I listened to the podcast about adapting to the heat and understand that this relates to building cooling efficiency. But do you think you need extended time to adapt to the cold. I have a few races in Jan/Feb and would love to hear your thoughts and techniques for adapting to the cold.
I raced in a frigid SoCal winter last year from Jan to about March. I’m being only a little sarcastic, as it was super cold for me. It even snowed near the desert for one of the races, which was pure misery. It never got easier and I dreaded each one equally.
If there is a way to adapt, I’m not sure if I even want to endure it. I’m scared of the cold during my first race late January!
Car-free year-round commuter here, and I can say that cold adaptation does occur.
In the early fall, the morning rides in the 40s feel frigid after summertime lows in the 80s (yes, overnight lows). But by spring, afternoon highs in the 40s feel downright balmy.
And every year, making this adaptation takes a toll in fatigue and grumpiness, despite dressing warmly and feeling comfortable in the cold.
I have no idea what the science says or how one would deliberately acclimate in short order for an event. I just ride in it every day,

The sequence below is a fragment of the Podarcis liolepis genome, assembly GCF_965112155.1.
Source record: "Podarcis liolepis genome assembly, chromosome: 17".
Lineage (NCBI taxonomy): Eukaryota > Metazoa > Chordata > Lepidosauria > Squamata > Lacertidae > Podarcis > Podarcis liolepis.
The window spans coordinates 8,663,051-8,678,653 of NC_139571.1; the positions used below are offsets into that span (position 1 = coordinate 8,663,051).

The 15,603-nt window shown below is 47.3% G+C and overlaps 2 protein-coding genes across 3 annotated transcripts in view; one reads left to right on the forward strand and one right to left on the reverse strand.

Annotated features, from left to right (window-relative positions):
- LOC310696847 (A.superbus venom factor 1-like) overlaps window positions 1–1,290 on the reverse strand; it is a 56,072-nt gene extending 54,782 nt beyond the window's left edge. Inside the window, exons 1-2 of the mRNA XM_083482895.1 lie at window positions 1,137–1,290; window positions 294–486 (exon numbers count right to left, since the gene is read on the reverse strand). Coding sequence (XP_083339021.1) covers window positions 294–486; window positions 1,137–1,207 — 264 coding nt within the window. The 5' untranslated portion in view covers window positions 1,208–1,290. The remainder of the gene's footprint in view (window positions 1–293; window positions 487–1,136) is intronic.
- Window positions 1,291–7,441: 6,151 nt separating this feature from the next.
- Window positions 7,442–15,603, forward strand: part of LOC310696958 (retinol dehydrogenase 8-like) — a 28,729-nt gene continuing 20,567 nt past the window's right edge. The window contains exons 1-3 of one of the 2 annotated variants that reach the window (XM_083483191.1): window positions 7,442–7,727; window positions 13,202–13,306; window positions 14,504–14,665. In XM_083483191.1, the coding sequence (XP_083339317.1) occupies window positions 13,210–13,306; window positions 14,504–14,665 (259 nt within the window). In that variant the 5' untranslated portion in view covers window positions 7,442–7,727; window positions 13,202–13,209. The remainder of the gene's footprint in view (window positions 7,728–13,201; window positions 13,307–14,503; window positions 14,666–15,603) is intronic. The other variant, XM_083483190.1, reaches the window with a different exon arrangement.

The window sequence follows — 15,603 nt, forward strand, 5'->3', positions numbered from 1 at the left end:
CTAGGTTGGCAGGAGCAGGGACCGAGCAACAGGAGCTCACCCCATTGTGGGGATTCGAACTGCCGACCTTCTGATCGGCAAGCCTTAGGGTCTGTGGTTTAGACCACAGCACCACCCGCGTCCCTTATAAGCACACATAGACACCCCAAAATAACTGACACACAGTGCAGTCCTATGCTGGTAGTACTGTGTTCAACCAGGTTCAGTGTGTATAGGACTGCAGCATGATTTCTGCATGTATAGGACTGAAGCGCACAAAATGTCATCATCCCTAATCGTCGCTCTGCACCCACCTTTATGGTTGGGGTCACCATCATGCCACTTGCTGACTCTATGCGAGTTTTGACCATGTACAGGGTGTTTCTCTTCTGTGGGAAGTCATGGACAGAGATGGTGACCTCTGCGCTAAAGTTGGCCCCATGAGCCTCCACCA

The trick is to get your clothes and layering right so that your are comfortable but not sweating too much.
As mentioned, you do get used to cold and adapt as a long winter goes on, presuming you live somewhere were it is actually cold all the time.
But, the real secret is realizing that unlike hot, there really is no such thing as cold - just bad clothing choices!
It is hard to balance the cold vs sweat thing long term and it does take some cash to gear up properly. But for any ride under 2 hours, if you dress right, you’ll be comfortable no matter what the temperature is.
I think cold adaptation does happen. I’m not sure how to go about defining or causing it to occur. I work outside for a living, so for me, it happens naturally. My riding buddy and I will routinely do mtb rides in sub 0° temps. I rarely even put on thermal leggings until it’s below 20°.
It would seem to me that cold adaptation could be approached the same way as heat adaptation. Start with brief, but moderate rides in increasingly cooler weather. Afterall, that’s how it works for me when working outside. The days get cooler and your body adjusts.
How you prepare for the cold depends on how long your races are and how long you’ll be out in the cold, and obviously how cold it is.
Multi hour races where you have to stay warm for long periods at temps below freezing are a lot different than a 1 hr race in the 30s or 40s.
As with anything, the more you practice in your target conditions, the better prepared your are mentally, and with your clothing + equipment.
And I think also there is physical adaptation. Ice climbers are known to put their hands in buckets of ice to improve cold resistance.
I usually layer up with merino wool layers under my windproof cycling jackets.
The colder it is, the more merino wool.
Currently using a merino wool 200g base layer, a heavier arctic merino wool sweater and cycling jacket ontop, I use a arctic merino wool pants under my fleece lined winter BiBs, this keeps me warm around -8C to -15C. Any lower than that and I need more or I take public transport.